Vox pop for Western Focus
After years of stagnation, the city of Montego Bay is now poised to experience significant development over the next 15 years thanks to a multibillion-dollar initiative dubbed the Montego Bay Action Plan, which is a joint venture between the St James Parish Council and the Inter-American Development Bank (IDB).
The plan, which falls under the Emerging Sustainable Cities Initiative and is estimated to cost approximately US$425 million (J$48 billion), is designed to reverse the effects of years of unplanned development, while seeking to reposition Montego Bay as a sustainable city.
In describing the plan as the road map that will transform the western city into a modern city, Montego Bay's mayor, Councillor Glendon Harris, said that as the local planning authority, the parish council would do all it could to facilitate the smooth flowing of the project.
"Being the local planning authority, we will educate the population as to what is needed, how and where. That will guide us in our approval process in the different areas," said Harris. "We really want to move this to a development order for the entire parish so that things are zoned for certain areas. We also need to look at crime and violence and the unstructured developments."
five priority areas
The plan, which was crafted over a two-year period by the technical team from the IDB and the St James Parish Council through investigation and research, includes 70 short- and long-term actions, or interventions, revolving around five priority areas.
The five priority areas, which were carefully outlined at the recent launch of the project in Montego Bay, are as follows:
n Urban development planning and transportation;
n Employment and training;
n Public safety and reduction of vulnerability to natural and man-made disasters;
n A major thrust to redevelop downtown Montego Bay.
AndrÈs Blanco, sector coordinator of the Emerging Sustainable Cities Initiative at the IDB, said he was fully supportive of the public-private sector partnerships to provide the financial base for the implementation phase of the multi-dimensional plan. He said the IDB was there primarily to give technical support and to play a facilitation role.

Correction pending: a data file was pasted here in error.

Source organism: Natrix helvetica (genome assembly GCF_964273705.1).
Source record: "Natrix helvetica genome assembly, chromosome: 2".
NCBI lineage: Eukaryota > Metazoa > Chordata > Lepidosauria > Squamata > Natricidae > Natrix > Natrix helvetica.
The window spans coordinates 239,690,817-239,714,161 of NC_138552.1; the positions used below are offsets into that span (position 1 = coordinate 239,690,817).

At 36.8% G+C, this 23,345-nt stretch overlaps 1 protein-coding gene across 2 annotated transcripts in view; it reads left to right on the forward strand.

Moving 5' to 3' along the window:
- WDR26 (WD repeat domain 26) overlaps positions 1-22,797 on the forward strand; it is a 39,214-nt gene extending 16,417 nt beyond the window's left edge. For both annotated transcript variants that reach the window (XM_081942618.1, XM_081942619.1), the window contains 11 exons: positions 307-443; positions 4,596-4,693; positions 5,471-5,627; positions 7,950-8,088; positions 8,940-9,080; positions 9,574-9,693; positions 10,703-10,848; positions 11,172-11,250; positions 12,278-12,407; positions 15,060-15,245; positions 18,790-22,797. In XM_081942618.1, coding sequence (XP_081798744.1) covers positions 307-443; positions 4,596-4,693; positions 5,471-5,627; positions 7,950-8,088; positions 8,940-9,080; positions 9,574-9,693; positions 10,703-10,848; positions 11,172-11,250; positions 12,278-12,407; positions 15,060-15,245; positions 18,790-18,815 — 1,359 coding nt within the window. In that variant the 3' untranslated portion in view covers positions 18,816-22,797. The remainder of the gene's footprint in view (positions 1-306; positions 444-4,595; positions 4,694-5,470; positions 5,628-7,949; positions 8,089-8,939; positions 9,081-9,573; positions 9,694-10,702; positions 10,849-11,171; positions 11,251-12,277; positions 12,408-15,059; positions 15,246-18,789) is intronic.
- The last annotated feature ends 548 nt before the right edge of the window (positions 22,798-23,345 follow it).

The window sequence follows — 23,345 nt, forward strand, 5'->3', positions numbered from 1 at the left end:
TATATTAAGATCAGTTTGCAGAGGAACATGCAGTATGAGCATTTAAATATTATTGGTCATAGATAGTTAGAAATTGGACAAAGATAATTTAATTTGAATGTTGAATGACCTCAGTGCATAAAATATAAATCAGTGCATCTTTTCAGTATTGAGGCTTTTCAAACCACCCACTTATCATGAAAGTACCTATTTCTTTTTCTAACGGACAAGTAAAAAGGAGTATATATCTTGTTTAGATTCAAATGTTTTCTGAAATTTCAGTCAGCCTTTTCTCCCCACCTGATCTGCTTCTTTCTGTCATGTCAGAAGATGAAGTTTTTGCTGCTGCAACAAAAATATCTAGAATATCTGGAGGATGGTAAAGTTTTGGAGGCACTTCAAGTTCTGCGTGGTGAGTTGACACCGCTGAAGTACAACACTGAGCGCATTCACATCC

" ... the idea after that is to help the city to find sources and to create a financial plan through private-public partnerships or money from donor agencies or from the IBD, which would be for the next step of the development," Blanco said.
The plan, as outlined by Blanco, includes an integrated urban strategy for the sustainable development of downtown Montego Bay. It will see a pilot housing project, which will forms part of a comprehensive neighbourhood-upgrading strategy for the city. The overall aim is to improve the quality of life of those residents in vulnerable communities.
"An example of the programme will be the Railway Lane community, where the project will develop seven blocks of this informal settlement into 419 housing units, as well as provide green spaces," revealed Blanco, who also noted that the Charles Gordon Market is to undergo structural improvements to include a new roof and faÁade and a new plaza with green spaces.
Also included in the plans is an initiative to revitalise the two-kilometre stretch from the Old Hospital Park to the River Bay Fishing Village, which is to be transformed into a public-access beach and park coastal zone management project.
"The integrated waterfront park will include a boardwalk park, seawall pier, public beaches, and seaside recreational activities," Blanco explained.